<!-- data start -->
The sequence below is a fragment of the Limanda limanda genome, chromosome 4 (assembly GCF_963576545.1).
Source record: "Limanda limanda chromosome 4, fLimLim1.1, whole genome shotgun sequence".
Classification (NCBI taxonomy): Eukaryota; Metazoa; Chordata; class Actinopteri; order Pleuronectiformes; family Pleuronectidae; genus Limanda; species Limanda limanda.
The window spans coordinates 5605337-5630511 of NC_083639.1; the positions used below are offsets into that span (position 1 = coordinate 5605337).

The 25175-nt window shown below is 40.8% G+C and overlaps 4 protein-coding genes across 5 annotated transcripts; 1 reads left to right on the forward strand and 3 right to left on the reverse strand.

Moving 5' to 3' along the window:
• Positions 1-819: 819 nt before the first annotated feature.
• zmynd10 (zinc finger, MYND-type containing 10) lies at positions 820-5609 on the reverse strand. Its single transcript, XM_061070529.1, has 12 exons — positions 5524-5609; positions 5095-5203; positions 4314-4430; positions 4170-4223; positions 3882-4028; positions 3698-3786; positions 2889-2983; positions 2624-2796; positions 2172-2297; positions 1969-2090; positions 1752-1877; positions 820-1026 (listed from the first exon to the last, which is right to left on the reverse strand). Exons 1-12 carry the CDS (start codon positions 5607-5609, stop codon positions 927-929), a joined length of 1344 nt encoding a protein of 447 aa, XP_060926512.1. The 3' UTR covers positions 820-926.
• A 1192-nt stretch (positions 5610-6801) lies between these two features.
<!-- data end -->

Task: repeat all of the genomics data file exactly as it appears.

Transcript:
The sequence below is a fragment of the Limanda limanda genome, chromosome 4 (assembly GCF_963576545.1).
Source record: "Limanda limanda chromosome 4, fLimLim1.1, whole genome shotgun sequence".
Classification (NCBI taxonomy): Eukaryota; Metazoa; Chordata; class Actinopteri; order Pleuronectiformes; family Pleuronectidae; genus Limanda; species Limanda limanda.
The window spans coordinates 5605337-5630511 of NC_083639.1; the positions used below are offsets into that span (position 1 = coordinate 5605337).

The 25175-nt window shown below is 40.8% G+C and overlaps 4 protein-coding genes across 5 annotated transcripts; 1 reads left to right on the forward strand and 3 right to left on the reverse strand.

Moving 5' to 3' along the window:
• Positions 1-819: 819 nt before the first annotated feature.
• zmynd10 (zinc finger, MYND-type containing 10) lies at positions 820-5609 on the reverse strand. Its single transcript, XM_061070529.1, has 12 exons — positions 5524-5609; positions 5095-5203; positions 4314-4430; positions 4170-4223; positions 3882-4028; positions 3698-3786; positions 2889-2983; positions 2624-2796; positions 2172-2297; positions 1969-2090; positions 1752-1877; positions 820-1026 (listed from the first exon to the last, which is right to left on the reverse strand). Exons 1-12 carry the CDS (start codon positions 5607-5609, stop codon positions 927-929), a joined length of 1344 nt encoding a protein of 447 aa, XP_060926512.1. The 3' UTR covers positions 820-926.
• A 1192-nt stretch (positions 5610-6801) lies between these two features.